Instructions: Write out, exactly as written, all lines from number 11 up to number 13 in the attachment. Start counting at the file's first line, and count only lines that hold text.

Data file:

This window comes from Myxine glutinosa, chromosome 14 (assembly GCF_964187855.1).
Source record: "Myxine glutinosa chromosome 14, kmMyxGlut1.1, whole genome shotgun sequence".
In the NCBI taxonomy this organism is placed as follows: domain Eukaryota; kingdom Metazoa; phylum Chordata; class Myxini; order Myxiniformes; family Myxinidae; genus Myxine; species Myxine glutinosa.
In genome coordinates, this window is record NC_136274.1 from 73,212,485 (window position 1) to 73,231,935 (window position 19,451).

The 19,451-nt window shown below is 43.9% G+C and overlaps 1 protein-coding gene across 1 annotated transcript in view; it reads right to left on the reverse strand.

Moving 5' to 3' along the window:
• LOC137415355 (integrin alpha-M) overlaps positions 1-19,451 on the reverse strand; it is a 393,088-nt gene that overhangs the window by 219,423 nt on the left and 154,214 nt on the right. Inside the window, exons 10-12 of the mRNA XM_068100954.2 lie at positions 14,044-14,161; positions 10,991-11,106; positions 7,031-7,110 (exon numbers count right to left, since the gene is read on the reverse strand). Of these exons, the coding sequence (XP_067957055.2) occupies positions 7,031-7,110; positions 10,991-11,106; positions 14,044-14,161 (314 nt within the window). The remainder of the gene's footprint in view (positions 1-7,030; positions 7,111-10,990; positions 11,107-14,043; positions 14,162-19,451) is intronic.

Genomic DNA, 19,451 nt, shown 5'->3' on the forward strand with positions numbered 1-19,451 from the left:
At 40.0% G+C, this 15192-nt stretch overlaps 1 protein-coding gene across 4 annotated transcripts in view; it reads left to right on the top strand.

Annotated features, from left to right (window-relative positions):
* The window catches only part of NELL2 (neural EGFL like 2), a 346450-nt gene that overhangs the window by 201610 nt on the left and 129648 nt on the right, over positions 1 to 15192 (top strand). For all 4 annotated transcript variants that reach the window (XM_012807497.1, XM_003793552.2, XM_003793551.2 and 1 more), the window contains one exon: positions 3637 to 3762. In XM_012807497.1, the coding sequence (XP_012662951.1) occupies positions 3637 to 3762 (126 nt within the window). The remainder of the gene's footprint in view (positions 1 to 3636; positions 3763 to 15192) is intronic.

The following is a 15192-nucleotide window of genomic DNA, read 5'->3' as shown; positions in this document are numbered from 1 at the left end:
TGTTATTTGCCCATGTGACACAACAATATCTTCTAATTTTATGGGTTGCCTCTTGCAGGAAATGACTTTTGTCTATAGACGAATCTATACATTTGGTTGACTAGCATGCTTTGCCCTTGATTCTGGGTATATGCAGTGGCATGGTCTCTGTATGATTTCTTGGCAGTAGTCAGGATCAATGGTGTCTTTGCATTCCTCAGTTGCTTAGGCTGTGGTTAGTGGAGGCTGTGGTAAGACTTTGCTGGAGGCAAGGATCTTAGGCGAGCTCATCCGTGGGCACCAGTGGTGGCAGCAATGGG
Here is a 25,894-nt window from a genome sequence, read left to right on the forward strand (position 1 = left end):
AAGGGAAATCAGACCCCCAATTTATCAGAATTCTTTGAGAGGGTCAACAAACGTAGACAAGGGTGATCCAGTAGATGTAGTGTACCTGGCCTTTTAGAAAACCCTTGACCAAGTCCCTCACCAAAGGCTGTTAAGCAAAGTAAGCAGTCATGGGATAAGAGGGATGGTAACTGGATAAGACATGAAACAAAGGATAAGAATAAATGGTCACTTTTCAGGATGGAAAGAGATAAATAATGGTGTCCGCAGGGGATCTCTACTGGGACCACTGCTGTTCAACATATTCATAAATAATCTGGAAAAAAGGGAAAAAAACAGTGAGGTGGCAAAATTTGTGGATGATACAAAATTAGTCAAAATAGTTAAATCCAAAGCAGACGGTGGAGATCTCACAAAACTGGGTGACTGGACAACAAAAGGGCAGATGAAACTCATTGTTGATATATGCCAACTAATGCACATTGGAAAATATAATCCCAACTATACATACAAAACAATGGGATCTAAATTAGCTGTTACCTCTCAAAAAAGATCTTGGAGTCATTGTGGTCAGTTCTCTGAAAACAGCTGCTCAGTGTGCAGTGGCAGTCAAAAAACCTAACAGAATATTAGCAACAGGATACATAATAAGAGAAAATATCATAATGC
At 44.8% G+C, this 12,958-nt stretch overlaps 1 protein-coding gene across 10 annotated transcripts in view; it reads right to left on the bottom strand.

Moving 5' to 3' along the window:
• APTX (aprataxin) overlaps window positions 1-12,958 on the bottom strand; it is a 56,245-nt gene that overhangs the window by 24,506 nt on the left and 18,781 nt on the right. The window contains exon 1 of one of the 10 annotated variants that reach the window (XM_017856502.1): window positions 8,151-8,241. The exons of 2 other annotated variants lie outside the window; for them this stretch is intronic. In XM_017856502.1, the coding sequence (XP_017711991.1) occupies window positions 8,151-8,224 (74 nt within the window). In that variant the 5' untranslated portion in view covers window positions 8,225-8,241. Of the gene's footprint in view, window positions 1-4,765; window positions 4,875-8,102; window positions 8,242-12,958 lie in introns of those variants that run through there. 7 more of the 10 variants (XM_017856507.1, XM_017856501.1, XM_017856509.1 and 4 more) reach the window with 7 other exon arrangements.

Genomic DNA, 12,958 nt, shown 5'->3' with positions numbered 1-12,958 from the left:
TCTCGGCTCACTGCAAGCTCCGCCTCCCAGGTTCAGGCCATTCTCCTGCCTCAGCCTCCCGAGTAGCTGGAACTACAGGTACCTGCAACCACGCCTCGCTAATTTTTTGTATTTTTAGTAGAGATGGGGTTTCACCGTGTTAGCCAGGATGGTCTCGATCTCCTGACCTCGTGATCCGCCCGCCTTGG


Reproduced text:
* The window catches only part of NELL2 (neural EGFL like 2), a 346450-nt gene that overhangs the window by 201610 nt on the left and 129648 nt on the right, over positions 1 to 15192 (top strand). For all 4 annotated transcript variants that reach the window (XM_012807497.1, XM_003793552.2, XM_003793551.2 and 1 more), the window contains one exon: positions 3637 to 3762. In XM_012807497.1, the coding sequence (XP_012662951.1) occupies positions 3637 to 3762 (126 nt within the window). The remainder of the gene's footprint in view (positions 1 to 3636; positions 3763 to 15192) is intronic.

The following is a 15192-nucleotide window of genomic DNA, read 5'->3' as shown; positions in this document are numbered from 1 at the left end:
TGTTATTTGCCCATGTGACACAACAATATCTTCTAATTTTATGGGTTGCCTCTTGCAGGAAATGACTTTTGTCTATAGACGAATCTATACATTTGGTTGACTAGCATGCTTTGCCCTTGATTCTGGGTATATGCAGTGGCATGGTCTCTGTATGATTTCTTGGCAGTAGTCAGGATCAATGGTGTCTTTGCATTCCTCAGTTGCTTAGGCTGTGGTTAGTGGAGGCTGTGGTAAGACTTTGCTGGAGGCAAGGATCTTAGGCGAGCTCATCCGTGGGCACCAGTGGTGGCAGCAATGGG